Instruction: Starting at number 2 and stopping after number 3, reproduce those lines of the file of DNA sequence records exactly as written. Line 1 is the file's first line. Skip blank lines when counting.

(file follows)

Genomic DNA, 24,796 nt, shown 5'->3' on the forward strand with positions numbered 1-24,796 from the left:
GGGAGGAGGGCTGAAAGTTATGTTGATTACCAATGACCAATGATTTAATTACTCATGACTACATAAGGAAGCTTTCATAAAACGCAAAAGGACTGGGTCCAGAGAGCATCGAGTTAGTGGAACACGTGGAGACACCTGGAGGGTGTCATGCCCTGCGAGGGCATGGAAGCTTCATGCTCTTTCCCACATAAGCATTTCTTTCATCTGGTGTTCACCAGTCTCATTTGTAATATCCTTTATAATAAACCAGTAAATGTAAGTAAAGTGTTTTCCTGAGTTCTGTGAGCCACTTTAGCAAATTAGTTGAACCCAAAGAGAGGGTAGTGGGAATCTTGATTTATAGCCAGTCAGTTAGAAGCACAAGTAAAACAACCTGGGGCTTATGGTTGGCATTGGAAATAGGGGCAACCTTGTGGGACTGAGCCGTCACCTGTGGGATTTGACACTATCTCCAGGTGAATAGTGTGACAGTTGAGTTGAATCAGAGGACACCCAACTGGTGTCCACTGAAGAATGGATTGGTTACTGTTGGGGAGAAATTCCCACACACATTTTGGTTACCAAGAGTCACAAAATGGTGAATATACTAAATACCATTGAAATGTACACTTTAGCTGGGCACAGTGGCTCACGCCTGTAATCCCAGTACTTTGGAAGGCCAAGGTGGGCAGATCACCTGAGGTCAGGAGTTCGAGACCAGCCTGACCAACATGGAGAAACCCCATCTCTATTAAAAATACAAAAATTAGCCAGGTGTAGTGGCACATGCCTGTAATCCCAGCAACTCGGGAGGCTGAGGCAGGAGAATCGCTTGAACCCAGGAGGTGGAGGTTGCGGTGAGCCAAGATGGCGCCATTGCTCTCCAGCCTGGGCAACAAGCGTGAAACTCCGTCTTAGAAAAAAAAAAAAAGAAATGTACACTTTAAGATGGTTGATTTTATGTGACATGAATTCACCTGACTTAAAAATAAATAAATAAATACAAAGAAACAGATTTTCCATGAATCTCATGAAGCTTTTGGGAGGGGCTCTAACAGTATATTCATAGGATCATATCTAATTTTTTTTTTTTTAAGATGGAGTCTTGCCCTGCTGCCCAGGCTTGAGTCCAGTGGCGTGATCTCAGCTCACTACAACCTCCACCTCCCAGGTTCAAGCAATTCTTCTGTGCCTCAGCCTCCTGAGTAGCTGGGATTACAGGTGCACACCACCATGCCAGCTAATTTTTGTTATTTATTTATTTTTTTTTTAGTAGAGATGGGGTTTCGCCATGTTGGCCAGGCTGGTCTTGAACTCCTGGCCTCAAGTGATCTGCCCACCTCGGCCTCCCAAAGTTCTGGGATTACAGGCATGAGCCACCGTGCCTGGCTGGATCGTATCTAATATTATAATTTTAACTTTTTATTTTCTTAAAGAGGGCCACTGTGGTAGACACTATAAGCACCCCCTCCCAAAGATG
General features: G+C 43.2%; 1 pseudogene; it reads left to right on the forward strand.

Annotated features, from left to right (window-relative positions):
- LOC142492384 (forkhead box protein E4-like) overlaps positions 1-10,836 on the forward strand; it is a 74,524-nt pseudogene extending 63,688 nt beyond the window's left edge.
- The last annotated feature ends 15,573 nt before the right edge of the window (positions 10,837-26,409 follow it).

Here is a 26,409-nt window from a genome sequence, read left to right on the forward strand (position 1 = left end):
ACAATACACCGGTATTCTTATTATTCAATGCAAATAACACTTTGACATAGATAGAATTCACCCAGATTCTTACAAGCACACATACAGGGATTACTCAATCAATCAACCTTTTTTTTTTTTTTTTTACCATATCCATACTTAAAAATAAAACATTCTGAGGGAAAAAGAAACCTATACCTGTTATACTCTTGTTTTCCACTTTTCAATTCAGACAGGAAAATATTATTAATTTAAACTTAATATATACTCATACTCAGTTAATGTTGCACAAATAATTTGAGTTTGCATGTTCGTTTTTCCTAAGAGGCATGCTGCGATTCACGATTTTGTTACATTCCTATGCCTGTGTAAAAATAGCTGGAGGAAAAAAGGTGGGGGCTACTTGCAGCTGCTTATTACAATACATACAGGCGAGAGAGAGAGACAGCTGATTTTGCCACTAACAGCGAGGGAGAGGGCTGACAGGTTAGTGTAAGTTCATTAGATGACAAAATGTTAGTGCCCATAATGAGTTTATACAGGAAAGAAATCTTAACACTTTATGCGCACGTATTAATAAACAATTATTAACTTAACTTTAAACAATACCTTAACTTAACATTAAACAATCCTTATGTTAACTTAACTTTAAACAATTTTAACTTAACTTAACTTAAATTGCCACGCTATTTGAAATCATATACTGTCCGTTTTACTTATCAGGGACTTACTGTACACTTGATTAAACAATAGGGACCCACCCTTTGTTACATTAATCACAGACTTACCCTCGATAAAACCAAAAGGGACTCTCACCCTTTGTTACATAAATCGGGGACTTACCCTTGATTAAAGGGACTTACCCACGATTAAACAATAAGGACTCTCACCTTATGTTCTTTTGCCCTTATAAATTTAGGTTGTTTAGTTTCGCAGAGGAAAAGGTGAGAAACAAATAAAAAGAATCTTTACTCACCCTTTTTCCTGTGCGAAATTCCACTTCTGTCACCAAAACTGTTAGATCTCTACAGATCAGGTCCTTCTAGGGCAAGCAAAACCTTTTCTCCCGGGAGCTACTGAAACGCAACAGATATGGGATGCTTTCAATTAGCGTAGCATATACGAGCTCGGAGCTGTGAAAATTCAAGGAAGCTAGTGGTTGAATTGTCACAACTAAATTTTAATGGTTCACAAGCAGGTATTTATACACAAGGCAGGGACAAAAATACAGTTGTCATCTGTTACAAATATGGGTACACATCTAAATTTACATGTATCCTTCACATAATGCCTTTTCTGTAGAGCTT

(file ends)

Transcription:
GGGAGGAGGGCTGAAAGTTATGTTGATTACCAATGACCAATGATTTAATTACTCATGACTACATAAGGAAGCTTTCATAAAACGCAAAAGGACTGGGTCCAGAGAGCATCGAGTTAGTGGAACACGTGGAGACACCTGGAGGGTGTCATGCCCTGCGAGGGCATGGAAGCTTCATGCTCTTTCCCACATAAGCATTTCTTTCATCTGGTGTTCACCAGTCTCATTTGTAATATCCTTTATAATAAACCAGTAAATGTAAGTAAAGTGTTTTCCTGAGTTCTGTGAGCCACTTTAGCAAATTAGTTGAACCCAAAGAGAGGGTAGTGGGAATCTTGATTTATAGCCAGTCAGTTAGAAGCACAAGTAAAACAACCTGGGGCTTATGGTTGGCATTGGAAATAGGGGCAACCTTGTGGGACTGAGCCGTCACCTGTGGGATTTGACACTATCTCCAGGTGAATAGTGTGACAGTTGAGTTGAATCAGAGGACACCCAACTGGTGTCCACTGAAGAATGGATTGGTTACTGTTGGGGAGAAATTCCCACACACATTTTGGTTACCAAGAGTCACAAAATGGTGAATATACTAAATACCATTGAAATGTACACTTTAGCTGGGCACAGTGGCTCACGCCTGTAATCCCAGTACTTTGGAAGGCCAAGGTGGGCAGATCACCTGAGGTCAGGAGTTCGAGACCAGCCTGACCAACATGGAGAAACCCCATCTCTATTAAAAATACAAAAATTAGCCAGGTGTAGTGGCACATGCCTGTAATCCCAGCAACTCGGGAGGCTGAGGCAGGAGAATCGCTTGAACCCAGGAGGTGGAGGTTGCGGTGAGCCAAGATGGCGCCATTGCTCTCCAGCCTGGGCAACAAGCGTGAAACTCCGTCTTAGAAAAAAAAAAAAAGAAATGTACACTTTAAGATGGTTGATTTTATGTGACATGAATTCACCTGACTTAAAAATAAATAAATAAATACAAAGAAACAGATTTTCCATGAATCTCATGAAGCTTTTGGGAGGGGCTCTAACAGTATATTCATAGGATCATATCTAATTTTTTTTTTTTTAAGATGGAGTCTTGCCCTGCTGCCCAGGCTTGAGTCCAGTGGCGTGATCTCAGCTCACTACAACCTCCACCTCCCAGGTTCAAGCAATTCTTCTGTGCCTCAGCCTCCTGAGTAGCTGGGATTACAGGTGCACACCACCATGCCAGCTAATTTTTGTTATTTATTTATTTTTTTTTTAGTAGAGATGGGGTTTCGCCATGTTGGCCAGGCTGGTCTTGAACTCCTGGCCTCAAGTGATCTGCCCACCTCGGCCTCCCAAAGTTCTGGGATTACAGGCATGAGCCACCGTGCCTGGCTGGATCGTATCTAATATTATAATTTTAACTTTTTATTTTCTTAAAGAGGGCCACTGTGGTAGACACTATAAGCACCCCCTCCCAAAGATG
General features: G+C 43.2%; 1 pseudogene; it reads left to right on the forward strand.